"More than 100 were tortured. There were a lot of marks on their bodies," an Iraqi official familiar with the inspections told the Los Angeles Times, which broke the story on April 19. "They beat people, they used electricity. They suffocated them with plastic bags, and different methods." The Los Angeles Times also reported that “an internal U.S. Embassy report quotes [Iraqi Human Rights Director Wijdan] Salim as saying that prisoners had told her they were handcuffed for three to four hours at a time in stress positions or sodomized.”
The New York Times reported April 22 that the prison was designed to operate separate from the ordinary Iraqi system of justice. Iraqi Prime Minister Maliki's personal army ran the prison, called Ninevah Wall, that tortured prisoners. “The prisoners were arrested by the Baghdad Brigade, a security force controlled by Mr. Maliki’s office, not by the military or the police,” the New York Times reported. “Both the brigade and the command have faced criticism in the past for acting outside the law and giving Mr. Maliki unconstitutional power,” the New York Times added. “This secret prison has a sectarian character, and it shows that the security forces and the army have an iron fist outside of the framework of the Constitution,” Osama al-Najafi, a Sunni member of Parliament said of the prison. Maliki's coalition government has just lost a narrow parliamentary election last month to former U.S.-installed Interim President Ayad Allawi (who was reported to have personally executed detainees).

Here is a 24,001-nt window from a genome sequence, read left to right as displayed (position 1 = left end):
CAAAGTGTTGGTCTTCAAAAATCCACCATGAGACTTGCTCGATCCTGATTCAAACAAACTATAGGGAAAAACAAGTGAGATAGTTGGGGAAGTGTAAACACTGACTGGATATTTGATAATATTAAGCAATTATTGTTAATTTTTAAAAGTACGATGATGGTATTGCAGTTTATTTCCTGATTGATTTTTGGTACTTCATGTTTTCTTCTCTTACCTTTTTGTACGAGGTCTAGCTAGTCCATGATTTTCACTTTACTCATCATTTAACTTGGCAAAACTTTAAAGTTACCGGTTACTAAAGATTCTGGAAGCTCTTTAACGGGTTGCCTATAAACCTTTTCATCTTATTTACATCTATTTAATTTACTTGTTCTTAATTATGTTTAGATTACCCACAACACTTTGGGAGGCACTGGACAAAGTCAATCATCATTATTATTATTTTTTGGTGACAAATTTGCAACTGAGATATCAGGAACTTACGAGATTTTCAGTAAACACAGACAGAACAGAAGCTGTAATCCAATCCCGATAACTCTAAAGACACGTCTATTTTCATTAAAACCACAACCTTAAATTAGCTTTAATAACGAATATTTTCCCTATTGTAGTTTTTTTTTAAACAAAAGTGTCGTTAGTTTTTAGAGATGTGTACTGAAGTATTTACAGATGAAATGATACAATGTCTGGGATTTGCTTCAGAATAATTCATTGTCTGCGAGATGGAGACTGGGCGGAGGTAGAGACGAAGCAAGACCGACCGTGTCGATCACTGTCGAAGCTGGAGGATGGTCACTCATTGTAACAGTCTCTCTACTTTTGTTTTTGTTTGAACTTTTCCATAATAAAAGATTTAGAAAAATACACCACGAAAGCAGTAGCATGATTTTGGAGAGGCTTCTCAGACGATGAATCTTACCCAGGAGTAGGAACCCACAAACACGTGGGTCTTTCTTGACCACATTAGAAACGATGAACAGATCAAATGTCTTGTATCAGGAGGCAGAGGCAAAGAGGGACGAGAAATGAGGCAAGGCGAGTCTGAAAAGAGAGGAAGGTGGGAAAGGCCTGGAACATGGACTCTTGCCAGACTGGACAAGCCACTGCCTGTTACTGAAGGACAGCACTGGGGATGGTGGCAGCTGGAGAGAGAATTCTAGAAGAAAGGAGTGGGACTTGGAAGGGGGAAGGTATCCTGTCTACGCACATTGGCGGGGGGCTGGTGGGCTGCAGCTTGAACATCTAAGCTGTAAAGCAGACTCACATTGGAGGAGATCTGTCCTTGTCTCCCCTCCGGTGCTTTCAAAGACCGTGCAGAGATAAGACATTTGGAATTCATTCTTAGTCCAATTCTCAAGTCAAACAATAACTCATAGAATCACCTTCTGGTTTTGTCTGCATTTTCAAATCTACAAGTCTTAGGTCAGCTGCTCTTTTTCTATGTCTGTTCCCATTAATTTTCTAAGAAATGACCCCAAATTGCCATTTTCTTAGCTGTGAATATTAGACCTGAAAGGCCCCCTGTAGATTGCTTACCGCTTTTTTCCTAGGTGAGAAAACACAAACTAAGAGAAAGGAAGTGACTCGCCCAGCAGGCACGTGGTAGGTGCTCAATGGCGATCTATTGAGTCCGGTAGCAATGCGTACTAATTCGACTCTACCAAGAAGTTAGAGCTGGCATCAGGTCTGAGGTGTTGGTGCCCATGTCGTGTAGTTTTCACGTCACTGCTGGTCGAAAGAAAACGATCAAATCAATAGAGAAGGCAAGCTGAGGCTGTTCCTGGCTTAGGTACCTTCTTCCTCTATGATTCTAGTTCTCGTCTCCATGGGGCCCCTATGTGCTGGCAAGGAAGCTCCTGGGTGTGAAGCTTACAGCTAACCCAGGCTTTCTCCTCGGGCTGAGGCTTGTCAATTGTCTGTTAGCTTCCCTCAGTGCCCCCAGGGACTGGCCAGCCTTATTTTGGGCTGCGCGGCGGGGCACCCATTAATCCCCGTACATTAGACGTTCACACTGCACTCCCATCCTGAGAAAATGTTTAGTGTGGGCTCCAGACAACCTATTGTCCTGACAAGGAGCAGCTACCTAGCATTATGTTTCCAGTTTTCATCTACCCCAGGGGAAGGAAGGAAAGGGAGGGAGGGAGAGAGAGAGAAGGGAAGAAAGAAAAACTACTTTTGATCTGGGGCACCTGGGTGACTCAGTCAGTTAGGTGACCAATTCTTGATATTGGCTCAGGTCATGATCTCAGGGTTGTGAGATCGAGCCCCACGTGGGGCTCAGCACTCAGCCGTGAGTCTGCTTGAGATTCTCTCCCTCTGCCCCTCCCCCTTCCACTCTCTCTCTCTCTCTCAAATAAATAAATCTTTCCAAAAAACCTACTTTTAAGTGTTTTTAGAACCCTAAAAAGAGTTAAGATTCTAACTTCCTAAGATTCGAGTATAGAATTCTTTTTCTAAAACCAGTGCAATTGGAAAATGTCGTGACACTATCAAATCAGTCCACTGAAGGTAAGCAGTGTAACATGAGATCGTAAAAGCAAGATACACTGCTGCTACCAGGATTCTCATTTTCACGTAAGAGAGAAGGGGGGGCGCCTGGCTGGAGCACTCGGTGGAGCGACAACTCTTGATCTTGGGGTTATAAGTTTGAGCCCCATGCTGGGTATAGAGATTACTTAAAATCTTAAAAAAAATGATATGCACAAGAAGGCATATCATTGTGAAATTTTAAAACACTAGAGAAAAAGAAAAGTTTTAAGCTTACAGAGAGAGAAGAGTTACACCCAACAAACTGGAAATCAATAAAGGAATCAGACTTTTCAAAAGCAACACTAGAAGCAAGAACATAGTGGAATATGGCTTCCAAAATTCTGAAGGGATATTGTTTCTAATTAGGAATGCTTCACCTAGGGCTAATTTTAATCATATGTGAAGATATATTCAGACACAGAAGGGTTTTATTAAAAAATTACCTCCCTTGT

Meanwhile, U.S. officials have been lecturing Iraqi officials for doing just about precisely the same thing American forces did at Abu Ghraib (electro-shock torture, sodomy, etc.) and Guantanamo Bay (stress positions, lack of due process, etc.). The New York Times reported: “The senior American military spokesman in Iraq, Maj. Gen. Stephen R. Lanza, said that American officials had raised concerns about the prison with the Iraqi government.”
The similarities between Iraqi and U.S. actions don't end there. The New York Times noted that “Mr. Maliki ordered the prison closed and said he had been unaware it existed, according to the officials. His move brought the release of 71 detainees and the transfer of others to established prisons, but more than 200 remain in the place, on the grounds of the Old Muthanna military airfield, in northern Baghdad.”
Sound familiar? Maliki has ordered the prison closed, and it hasn't closed. Maliki's actions mirror President Obama's promises to close Guantanamo within one year of his executive order of January 22, 2009. That date has come and passed. A few detainees have been released, but most detainees remain detained outside the ordinary system of justice in the United States and have no real prospects for a trial of any sort, either by "military commission" or the jury trial required by the U.S. Constitution's Sixth Amendment.
It would be difficult to argue that the Iraqi government has not learned from the American example. It's just a pity that American leaders haven't offered a better example.